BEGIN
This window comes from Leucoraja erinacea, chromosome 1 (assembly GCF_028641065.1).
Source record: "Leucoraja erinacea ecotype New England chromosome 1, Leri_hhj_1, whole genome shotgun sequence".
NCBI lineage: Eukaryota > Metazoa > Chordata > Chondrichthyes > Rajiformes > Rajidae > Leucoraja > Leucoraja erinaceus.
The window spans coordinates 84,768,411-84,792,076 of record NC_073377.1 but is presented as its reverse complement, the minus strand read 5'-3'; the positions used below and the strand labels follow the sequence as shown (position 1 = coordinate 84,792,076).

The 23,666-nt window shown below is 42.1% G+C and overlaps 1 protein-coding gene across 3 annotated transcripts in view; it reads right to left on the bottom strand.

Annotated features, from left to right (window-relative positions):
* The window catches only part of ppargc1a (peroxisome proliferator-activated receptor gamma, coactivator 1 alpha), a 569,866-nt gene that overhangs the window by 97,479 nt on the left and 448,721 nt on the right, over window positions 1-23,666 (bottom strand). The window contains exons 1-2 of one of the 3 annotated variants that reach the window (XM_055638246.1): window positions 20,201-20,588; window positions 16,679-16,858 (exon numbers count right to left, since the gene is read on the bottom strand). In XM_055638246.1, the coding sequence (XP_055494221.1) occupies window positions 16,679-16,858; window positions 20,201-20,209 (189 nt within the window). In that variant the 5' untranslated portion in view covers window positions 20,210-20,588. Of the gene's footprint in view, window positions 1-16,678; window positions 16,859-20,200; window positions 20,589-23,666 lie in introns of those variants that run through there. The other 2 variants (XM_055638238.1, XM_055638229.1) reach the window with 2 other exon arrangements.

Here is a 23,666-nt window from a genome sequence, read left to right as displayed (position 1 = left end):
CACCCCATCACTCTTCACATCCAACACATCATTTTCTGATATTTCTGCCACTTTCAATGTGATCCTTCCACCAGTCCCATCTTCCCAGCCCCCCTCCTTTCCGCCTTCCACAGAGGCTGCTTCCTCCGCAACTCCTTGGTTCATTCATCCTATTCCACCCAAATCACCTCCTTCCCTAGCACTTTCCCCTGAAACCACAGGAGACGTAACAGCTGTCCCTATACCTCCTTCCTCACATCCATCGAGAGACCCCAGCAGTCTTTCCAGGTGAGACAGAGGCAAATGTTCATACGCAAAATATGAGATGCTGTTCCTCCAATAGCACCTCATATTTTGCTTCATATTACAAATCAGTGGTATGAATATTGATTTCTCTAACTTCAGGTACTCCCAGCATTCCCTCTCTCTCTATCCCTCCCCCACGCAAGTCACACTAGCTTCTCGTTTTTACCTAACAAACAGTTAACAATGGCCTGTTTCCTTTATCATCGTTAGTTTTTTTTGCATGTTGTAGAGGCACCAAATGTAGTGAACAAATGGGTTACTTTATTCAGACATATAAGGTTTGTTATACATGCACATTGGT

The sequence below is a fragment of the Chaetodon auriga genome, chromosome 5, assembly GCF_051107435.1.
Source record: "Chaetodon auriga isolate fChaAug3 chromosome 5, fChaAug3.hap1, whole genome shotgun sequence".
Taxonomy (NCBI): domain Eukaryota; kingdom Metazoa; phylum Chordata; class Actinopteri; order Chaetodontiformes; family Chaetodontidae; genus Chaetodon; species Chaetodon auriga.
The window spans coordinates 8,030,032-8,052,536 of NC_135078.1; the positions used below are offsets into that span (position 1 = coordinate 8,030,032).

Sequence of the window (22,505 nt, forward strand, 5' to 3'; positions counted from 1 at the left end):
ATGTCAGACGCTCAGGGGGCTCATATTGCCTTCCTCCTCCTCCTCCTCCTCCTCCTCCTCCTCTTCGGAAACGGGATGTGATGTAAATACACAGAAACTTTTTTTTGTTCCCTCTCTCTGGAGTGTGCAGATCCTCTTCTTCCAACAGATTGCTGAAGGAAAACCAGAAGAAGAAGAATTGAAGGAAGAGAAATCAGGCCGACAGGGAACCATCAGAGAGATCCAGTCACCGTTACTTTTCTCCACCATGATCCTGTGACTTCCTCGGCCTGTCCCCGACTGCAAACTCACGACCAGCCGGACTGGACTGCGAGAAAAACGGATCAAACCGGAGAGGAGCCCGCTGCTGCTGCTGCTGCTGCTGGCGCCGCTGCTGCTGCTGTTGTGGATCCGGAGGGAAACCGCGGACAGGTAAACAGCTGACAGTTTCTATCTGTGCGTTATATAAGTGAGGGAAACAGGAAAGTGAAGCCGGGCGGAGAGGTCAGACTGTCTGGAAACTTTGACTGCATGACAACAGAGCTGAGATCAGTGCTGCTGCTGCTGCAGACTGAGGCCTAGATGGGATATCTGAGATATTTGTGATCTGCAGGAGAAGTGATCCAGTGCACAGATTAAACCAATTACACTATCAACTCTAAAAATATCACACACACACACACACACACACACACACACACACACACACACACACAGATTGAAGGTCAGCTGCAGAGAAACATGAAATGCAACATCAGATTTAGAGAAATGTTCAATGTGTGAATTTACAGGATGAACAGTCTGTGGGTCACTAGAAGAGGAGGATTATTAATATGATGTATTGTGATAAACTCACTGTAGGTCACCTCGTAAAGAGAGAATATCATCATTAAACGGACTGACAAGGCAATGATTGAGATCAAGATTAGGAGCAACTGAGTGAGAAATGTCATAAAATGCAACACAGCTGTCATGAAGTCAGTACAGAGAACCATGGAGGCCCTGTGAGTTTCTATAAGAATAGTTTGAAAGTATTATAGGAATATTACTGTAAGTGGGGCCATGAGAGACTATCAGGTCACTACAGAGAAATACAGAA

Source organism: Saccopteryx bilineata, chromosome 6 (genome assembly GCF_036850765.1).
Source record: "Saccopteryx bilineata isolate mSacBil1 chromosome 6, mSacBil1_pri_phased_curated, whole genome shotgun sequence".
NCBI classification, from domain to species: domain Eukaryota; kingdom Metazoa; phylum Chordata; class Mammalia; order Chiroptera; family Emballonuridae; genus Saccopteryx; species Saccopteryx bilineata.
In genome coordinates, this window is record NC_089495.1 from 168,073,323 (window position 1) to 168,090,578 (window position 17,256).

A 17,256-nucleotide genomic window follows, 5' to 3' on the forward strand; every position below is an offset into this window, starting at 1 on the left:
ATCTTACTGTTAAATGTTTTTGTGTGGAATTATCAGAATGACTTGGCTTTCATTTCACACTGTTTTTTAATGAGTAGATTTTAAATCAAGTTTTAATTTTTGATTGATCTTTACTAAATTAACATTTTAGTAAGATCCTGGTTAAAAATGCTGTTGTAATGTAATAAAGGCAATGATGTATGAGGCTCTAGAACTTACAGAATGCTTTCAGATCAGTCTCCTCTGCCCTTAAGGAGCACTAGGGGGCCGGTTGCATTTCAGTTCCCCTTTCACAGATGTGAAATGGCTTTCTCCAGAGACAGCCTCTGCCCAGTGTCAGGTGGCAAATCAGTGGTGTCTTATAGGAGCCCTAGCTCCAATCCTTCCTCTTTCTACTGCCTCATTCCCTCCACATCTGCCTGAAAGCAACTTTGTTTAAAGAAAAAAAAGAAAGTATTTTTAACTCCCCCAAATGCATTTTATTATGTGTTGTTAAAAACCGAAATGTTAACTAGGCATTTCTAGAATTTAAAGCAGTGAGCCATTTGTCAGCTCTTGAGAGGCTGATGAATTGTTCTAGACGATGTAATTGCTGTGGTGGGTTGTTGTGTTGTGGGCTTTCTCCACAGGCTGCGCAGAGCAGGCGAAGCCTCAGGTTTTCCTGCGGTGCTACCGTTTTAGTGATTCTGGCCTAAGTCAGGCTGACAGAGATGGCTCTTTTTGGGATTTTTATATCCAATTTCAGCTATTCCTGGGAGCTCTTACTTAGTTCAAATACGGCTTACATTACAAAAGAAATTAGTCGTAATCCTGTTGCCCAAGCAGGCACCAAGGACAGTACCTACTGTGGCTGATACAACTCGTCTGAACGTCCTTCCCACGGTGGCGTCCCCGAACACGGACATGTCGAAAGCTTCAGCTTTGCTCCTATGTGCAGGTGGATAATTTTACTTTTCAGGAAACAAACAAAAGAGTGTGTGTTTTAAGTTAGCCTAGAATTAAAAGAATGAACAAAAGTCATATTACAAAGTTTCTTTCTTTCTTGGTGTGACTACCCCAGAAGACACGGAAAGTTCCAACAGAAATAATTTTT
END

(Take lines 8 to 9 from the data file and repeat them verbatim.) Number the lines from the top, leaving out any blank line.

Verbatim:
Here is a 23,666-nt window from a genome sequence, read left to right as displayed (position 1 = left end):
CACCCCATCACTCTTCACATCCAACACATCATTTTCTGATATTTCTGCCACTTTCAATGTGATCCTTCCACCAGTCCCATCTTCCCAGCCCCCCTCCTTTCCGCCTTCCACAGAGGCTGCTTCCTCCGCAACTCCTTGGTTCATTCATCCTATTCCACCCAAATCACCTCCTTCCCTAGCACTTTCCCCTGAAACCACAGGAGACGTAACAGCTGTCCCTATACCTCCTTCCTCACATCCATCGAGAGACCCCAGCAGTCTTTCCAGGTGAGACAGAGGCAAATGTTCATACGCAAAATATGAGATGCTGTTCCTCCAATAGCACCTCATATTTTGCTTCATATTACAAATCAGTGGTATGAATATTGATTTCTCTAACTTCAGGTACTCCCAGCATTCCCTCTCTCTCTATCCCTCCCCCACGCAAGTCACACTAGCTTCTCGTTTTTACCTAACAAACAGTTAACAATGGCCTGTTTCCTTTATCATCGTTAGTTTTTTTTGCATGTTGTAGAGGCACCAAATGTAGTGAACAAATGGGTTACTTTATTCAGACATATAAGGTTTGTTATACATGCACATTGGT